The non-spermatozoal cells (NSC) in the semen samples of 20 fertile human males have been studied by transmission electron microscopy (TEM), in order to accurately distinguish between the different types of cell present and to give a quantitative profile of their relative proportions. The main seminal constituents of the average fertile man were found to be the germinal elements, accounting for 84.0% of the total NSC population. Of this percentage the anucleate bodies, designated "CM" in this study, were the greatest component (43.0%, SEM +/- 4.7). Spermatids were the next commonly occurring cell (22.2%, SEM +/- 2.9), the anucleate cellular masses with organelles, CM(O)'s and the spermatocytes making up the remaining 18.8%. Leucocytes accounted for 13% of the total NSC, respectively: neutrophils - 12% (SEM +/- 4.5); macrophages - 0.9% (SEM +/- 0.3) lymphocytes - 0.1% (SEM +/- 0.1). The remaining 3% consisted of 2.3% (SEM +/- 0.7) epithelial cells and 0.7% (SEM +/- 0.4) Sertoli cells. The principal conclusions reached were: that some normal ejaculates host active phagocytosis and possibly macrophage activation; that anucleate bodies which form a major component of the ejaculate merit further quantitative study and that the shedding of spermatids is an interesting and important aspect of ejaculation.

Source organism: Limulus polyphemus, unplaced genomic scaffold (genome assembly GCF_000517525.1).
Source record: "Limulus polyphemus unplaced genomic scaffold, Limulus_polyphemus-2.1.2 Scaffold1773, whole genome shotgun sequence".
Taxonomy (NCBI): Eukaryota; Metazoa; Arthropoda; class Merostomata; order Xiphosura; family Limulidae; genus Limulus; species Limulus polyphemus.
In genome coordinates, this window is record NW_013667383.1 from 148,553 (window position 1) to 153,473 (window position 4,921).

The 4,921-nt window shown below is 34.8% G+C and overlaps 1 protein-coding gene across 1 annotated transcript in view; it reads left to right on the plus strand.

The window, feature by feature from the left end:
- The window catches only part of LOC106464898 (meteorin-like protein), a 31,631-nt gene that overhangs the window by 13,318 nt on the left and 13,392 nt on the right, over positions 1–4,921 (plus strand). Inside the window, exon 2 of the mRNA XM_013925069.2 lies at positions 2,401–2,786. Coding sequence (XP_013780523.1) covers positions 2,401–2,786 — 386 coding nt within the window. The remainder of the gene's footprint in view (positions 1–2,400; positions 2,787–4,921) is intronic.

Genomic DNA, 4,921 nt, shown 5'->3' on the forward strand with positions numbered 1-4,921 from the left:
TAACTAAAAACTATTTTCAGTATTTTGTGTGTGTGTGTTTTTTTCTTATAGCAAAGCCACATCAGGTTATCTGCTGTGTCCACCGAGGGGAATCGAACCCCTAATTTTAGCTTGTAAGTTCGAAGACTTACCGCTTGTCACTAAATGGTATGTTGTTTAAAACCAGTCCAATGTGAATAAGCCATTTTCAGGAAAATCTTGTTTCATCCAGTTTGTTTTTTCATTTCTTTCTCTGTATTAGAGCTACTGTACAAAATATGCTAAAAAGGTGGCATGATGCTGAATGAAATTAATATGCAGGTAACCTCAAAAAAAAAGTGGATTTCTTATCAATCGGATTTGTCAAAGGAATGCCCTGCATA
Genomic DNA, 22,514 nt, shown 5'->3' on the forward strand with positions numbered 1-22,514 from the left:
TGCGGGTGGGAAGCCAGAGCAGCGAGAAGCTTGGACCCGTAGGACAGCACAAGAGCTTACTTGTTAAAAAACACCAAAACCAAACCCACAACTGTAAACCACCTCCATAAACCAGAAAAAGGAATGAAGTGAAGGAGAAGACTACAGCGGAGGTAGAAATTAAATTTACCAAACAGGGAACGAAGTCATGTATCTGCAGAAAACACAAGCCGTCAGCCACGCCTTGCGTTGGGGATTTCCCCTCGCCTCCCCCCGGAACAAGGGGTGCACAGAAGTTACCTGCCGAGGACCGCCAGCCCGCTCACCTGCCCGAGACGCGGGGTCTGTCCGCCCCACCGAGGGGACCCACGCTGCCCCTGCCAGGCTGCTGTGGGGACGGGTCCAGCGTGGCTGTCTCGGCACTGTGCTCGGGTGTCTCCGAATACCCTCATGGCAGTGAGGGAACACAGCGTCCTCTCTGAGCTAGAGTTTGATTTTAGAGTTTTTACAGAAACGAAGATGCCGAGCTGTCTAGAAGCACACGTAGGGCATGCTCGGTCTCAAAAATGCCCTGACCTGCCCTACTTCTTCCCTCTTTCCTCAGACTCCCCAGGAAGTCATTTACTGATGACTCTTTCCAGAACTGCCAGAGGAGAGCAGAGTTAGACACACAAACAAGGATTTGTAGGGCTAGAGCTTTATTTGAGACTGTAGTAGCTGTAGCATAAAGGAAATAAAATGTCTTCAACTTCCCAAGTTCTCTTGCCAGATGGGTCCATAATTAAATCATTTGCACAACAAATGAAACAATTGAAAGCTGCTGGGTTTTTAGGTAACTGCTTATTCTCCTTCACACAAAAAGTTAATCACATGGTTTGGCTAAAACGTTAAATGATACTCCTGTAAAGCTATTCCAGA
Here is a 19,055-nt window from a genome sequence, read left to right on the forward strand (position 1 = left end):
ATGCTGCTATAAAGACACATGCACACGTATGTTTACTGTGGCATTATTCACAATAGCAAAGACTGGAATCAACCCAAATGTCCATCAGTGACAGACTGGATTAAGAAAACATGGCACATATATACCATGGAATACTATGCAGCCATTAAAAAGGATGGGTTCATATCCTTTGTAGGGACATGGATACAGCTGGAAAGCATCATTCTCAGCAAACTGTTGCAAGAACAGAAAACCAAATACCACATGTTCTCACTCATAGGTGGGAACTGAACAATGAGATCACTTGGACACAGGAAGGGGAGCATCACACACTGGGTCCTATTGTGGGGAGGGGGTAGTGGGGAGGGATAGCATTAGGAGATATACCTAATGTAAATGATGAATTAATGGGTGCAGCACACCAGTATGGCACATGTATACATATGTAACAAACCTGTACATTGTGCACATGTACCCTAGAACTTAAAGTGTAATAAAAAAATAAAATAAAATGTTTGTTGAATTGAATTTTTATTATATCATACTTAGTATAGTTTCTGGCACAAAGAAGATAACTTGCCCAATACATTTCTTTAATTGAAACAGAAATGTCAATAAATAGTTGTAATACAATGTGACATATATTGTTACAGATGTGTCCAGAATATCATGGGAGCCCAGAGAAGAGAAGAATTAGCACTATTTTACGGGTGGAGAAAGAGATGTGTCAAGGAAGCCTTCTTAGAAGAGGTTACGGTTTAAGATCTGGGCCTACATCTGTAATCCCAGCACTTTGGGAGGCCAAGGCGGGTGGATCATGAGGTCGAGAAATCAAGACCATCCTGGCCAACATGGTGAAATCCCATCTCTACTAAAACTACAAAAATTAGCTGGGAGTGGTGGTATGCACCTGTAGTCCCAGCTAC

|Number of pages||15|
|Publication status||Published - Jul 1989|
- Microscopy, Electron
- Sertoli Cells/analysis